ContentedSidewinder Sun 16-Mar-14 08:03:22

Please, I beg you not to do this. Buy it as is, do not start a boundary dispute.

I think people are under the impression that the law covers you it doesn't. It merely comes down to who has the biggest balls.

You need to look at GardenLaw website forums (boundaries, fences, hedges) to see that sometimes these things go on for decades, I really wish I was kidding you. It would be very rare for a neighbour to say, yes of course, here is the 3ft of land, sorry about that.

These things turn personal. You were happy with the house, plus happy with the extension. Why would you want to make yourself potentially, and very likely, unhappy? Measurements taken from hedges move, and the fact that your deeds have measurements on tells me the house is probably very old.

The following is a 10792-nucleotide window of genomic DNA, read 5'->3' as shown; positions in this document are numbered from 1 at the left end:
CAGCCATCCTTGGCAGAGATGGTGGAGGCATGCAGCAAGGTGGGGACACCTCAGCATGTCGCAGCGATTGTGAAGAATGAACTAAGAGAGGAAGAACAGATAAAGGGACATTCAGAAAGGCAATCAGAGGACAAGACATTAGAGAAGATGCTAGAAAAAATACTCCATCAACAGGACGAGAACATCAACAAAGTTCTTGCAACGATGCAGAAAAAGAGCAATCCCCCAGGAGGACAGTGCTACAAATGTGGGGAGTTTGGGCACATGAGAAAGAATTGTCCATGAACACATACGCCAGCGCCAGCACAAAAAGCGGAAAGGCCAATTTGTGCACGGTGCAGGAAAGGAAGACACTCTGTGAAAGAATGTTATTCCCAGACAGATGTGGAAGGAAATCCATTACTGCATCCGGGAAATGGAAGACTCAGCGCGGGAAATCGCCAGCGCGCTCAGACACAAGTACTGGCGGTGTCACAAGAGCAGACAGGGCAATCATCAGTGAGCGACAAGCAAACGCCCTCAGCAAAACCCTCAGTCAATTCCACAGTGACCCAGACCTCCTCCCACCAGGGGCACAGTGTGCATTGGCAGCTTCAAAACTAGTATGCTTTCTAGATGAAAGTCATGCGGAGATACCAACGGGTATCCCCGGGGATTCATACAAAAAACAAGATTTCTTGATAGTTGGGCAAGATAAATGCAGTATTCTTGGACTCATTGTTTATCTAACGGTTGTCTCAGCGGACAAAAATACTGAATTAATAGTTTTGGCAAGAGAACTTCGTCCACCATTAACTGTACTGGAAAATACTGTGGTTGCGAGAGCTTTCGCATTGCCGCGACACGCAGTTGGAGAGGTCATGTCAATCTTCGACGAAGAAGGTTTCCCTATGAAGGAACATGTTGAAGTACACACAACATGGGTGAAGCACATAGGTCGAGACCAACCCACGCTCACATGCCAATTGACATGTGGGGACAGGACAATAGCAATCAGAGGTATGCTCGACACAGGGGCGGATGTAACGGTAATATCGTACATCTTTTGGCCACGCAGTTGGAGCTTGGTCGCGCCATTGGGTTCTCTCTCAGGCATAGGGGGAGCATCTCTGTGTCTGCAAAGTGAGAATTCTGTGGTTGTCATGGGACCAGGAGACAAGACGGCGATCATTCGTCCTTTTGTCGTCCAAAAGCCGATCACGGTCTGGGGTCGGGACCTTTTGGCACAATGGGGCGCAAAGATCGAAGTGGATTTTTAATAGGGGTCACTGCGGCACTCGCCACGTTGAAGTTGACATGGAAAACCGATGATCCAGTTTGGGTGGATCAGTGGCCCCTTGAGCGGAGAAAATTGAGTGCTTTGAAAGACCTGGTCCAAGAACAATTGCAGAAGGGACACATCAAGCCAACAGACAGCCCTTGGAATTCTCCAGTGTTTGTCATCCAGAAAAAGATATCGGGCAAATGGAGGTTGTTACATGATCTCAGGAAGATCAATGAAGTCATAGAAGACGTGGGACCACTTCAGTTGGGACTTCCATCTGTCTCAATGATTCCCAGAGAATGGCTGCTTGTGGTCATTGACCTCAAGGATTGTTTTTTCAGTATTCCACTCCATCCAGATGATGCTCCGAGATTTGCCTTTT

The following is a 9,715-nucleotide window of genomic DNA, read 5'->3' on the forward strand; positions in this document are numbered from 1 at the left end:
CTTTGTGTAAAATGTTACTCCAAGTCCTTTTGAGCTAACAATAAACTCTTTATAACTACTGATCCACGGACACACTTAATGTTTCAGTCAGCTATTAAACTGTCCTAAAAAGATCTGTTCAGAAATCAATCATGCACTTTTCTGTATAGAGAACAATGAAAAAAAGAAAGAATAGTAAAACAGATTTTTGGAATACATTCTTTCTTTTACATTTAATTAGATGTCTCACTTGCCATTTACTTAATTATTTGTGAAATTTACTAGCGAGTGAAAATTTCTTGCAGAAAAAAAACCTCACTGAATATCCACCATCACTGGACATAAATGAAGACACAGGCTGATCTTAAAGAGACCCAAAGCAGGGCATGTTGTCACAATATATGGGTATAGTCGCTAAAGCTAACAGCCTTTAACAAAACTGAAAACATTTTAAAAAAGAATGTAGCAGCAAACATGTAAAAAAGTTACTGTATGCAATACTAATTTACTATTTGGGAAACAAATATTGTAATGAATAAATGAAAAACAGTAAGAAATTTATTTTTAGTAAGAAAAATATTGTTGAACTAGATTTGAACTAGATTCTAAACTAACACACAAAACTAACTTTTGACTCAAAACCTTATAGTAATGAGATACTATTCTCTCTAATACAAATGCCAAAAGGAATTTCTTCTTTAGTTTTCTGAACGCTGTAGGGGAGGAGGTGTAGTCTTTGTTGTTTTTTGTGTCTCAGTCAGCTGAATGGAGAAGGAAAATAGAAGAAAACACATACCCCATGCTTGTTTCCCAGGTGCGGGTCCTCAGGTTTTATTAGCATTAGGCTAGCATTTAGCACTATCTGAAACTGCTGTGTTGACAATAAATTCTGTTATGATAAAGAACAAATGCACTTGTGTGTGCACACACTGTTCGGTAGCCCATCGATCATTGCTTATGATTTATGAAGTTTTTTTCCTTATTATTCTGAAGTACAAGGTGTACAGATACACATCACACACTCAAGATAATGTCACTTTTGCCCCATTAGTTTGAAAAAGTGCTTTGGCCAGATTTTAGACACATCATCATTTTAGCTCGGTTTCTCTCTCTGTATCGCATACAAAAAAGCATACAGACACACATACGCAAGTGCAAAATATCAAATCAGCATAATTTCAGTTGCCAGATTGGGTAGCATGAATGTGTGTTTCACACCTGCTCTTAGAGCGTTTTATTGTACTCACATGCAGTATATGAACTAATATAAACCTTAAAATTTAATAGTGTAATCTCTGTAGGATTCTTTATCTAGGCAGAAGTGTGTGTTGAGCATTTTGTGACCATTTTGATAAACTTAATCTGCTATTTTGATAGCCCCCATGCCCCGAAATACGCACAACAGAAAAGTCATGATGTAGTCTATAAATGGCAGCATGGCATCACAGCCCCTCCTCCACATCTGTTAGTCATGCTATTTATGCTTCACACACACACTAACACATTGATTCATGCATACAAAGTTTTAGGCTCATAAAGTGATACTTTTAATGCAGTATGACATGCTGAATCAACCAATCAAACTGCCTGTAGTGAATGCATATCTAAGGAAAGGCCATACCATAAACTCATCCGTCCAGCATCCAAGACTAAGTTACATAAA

Please read this from a conveyancer on Gardenlaw called put your tape measure away

And secondly, lots of legal matters are covered by your house insurance, however, boundary disputes are not. Because they cost a hell of a lot of money. It is easy for an architect or a solicitor to tell you it is your land, but they do not have to live next door to the person.

Plus unless this is your forever house, you would have problems selling in the future because no-one in their right mind would buy a house with a boundary dispute so you are usually stuck.

I do have experience of this, not directly, but was out with a friend when we were called dickheads by the lovely next door neighbour to my friend. So it doesn't just happen at home. My friend said there is nothing worse than dreading going home. They now rent that property out and neighbour is as nice as pie to the tenants. But still calls my mate wanker when she sees her.

truelymadlysleepy Sun 16-Mar-14 08:54:21